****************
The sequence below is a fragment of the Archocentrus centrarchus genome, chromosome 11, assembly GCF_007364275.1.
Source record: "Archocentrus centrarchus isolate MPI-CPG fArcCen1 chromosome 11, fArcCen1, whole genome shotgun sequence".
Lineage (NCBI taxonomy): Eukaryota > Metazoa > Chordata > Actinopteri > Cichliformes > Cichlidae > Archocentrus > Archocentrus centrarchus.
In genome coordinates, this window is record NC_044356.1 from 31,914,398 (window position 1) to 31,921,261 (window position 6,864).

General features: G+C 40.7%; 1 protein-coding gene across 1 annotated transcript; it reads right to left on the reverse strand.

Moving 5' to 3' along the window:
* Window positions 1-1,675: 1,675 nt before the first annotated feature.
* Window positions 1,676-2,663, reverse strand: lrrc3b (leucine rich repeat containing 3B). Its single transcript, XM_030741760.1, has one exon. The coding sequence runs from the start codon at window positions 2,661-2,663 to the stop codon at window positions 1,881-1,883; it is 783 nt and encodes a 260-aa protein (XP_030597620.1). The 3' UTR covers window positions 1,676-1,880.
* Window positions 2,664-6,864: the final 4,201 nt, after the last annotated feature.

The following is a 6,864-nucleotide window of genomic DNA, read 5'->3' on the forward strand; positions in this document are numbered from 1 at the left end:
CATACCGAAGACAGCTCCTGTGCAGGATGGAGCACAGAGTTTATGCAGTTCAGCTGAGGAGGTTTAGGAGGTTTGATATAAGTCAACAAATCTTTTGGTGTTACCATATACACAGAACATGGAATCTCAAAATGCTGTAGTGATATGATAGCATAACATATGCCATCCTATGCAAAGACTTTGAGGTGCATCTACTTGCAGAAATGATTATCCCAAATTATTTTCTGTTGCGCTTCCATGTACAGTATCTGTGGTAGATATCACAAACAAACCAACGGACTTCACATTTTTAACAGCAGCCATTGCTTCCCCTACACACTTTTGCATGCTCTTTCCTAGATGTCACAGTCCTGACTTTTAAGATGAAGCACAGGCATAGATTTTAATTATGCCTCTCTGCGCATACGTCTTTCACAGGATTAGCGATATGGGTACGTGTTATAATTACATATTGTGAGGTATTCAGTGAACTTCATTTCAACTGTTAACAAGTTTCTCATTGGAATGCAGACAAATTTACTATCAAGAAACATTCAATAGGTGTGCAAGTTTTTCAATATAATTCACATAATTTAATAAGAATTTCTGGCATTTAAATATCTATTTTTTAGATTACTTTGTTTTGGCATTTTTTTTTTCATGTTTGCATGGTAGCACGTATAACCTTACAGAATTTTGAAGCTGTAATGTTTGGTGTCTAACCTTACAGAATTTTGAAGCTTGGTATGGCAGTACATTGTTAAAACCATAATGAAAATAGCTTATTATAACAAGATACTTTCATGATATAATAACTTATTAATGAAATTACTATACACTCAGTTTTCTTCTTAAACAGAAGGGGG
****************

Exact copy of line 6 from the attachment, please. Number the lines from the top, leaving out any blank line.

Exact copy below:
Moving 5' to 3' along the window: